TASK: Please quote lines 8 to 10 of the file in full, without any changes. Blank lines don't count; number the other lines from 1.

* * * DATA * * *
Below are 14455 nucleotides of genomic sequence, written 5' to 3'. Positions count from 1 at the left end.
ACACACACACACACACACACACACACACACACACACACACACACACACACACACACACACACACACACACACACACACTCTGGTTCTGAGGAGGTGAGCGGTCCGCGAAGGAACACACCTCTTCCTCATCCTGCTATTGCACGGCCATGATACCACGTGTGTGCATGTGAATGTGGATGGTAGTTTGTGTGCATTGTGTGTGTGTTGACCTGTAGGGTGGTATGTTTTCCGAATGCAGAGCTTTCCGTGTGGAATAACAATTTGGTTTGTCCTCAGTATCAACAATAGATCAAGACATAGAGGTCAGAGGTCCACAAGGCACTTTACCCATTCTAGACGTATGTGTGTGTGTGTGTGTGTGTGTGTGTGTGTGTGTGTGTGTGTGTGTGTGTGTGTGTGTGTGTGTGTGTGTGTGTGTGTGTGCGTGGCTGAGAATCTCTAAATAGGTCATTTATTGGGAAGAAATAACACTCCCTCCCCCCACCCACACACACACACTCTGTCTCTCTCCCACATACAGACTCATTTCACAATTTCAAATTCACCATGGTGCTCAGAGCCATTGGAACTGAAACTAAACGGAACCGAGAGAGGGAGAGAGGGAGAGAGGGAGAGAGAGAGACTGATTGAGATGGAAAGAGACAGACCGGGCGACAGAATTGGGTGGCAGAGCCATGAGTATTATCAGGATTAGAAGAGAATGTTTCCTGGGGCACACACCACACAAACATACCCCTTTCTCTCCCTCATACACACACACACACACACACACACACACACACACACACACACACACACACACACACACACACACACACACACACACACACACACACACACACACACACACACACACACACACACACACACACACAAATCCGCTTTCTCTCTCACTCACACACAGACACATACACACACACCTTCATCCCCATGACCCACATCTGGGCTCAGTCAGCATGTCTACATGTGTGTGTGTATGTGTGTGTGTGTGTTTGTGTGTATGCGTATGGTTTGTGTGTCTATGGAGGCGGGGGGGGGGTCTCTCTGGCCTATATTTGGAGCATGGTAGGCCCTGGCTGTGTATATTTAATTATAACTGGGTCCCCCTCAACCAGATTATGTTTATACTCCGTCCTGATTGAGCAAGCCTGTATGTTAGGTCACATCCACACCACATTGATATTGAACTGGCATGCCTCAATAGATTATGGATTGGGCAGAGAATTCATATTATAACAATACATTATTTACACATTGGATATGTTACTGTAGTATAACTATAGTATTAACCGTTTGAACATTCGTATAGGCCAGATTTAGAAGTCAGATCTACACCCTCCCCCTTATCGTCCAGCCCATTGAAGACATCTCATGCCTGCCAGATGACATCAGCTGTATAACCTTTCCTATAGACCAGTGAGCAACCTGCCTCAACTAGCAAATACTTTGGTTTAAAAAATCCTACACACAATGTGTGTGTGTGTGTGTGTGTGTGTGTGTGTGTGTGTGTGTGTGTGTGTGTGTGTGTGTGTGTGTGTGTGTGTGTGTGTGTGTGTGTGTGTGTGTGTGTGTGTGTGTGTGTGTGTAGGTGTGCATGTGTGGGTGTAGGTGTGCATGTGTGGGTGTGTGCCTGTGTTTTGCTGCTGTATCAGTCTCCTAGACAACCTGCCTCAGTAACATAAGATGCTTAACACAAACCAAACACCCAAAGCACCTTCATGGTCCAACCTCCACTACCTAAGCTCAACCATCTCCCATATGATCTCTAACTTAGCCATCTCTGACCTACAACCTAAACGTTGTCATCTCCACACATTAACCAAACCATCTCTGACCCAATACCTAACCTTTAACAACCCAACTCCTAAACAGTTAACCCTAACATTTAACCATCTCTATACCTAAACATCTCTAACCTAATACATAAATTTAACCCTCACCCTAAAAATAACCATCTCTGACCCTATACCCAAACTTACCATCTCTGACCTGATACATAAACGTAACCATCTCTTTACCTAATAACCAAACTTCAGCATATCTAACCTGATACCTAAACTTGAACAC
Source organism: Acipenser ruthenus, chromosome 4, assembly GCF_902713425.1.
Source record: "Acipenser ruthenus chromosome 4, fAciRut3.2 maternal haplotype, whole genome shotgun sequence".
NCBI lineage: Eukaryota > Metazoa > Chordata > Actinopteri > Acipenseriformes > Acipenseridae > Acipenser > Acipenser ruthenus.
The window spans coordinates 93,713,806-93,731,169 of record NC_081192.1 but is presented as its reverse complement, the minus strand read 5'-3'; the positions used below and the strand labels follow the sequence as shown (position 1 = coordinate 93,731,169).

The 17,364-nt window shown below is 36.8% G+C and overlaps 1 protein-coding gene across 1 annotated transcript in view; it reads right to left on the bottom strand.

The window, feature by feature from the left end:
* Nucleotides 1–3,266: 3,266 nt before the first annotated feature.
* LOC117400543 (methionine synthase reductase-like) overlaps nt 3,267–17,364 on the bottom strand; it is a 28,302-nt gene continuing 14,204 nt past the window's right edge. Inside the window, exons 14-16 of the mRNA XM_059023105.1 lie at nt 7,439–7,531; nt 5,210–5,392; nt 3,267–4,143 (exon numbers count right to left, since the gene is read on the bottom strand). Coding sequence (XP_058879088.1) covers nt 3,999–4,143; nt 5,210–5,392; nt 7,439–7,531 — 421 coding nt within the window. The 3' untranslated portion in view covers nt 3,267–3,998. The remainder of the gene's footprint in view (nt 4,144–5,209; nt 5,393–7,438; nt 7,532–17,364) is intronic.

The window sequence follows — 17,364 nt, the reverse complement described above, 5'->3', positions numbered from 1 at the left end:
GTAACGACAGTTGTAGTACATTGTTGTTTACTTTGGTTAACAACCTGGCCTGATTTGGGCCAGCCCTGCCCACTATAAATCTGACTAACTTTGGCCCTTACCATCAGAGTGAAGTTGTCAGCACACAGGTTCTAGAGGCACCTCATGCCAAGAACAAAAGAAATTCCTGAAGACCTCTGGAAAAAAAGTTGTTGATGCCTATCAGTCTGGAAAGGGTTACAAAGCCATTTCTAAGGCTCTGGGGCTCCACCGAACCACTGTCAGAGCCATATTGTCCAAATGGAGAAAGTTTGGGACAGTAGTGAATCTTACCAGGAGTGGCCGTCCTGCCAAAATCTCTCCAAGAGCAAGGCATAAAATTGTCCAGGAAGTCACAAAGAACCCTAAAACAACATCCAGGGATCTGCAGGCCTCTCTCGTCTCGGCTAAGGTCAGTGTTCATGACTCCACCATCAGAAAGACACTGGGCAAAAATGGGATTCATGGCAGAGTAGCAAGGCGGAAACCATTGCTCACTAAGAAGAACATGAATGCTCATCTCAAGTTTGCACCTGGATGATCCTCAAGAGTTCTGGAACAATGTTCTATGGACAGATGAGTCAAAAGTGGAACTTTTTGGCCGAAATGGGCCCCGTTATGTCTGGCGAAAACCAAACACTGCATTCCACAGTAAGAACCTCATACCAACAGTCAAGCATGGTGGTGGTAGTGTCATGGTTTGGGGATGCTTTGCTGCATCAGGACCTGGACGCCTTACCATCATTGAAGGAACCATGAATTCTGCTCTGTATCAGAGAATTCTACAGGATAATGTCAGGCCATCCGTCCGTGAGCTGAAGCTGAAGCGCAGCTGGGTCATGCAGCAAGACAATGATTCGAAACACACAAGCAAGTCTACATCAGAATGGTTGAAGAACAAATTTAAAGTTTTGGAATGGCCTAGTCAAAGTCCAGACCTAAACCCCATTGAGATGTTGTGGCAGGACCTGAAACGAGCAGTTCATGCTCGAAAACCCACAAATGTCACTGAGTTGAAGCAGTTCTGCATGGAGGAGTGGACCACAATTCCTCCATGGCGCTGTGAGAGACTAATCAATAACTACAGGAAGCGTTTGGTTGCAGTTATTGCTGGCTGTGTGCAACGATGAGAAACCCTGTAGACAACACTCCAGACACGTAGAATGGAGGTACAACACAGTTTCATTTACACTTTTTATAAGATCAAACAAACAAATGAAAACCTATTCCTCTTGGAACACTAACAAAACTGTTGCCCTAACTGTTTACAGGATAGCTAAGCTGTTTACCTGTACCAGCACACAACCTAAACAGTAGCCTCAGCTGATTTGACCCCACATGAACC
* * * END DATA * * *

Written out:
The window, feature by feature from the left end:
* Nucleotides 1–3,266: 3,266 nt before the first annotated feature.
* LOC117400543 (methionine synthase reductase-like) overlaps nt 3,267–17,364 on the bottom strand; it is a 28,302-nt gene continuing 14,204 nt past the window's right edge. Inside the window, exons 14-16 of the mRNA XM_059023105.1 lie at nt 7,439–7,531; nt 5,210–5,392; nt 3,267–4,143 (exon numbers count right to left, since the gene is read on the bottom strand). Coding sequence (XP_058879088.1) covers nt 3,999–4,143; nt 5,210–5,392; nt 7,439–7,531 — 421 coding nt within the window. The 3' untranslated portion in view covers nt 3,267–3,998. The remainder of the gene's footprint in view (nt 4,144–5,209; nt 5,393–7,438; nt 7,532–17,364) is intronic.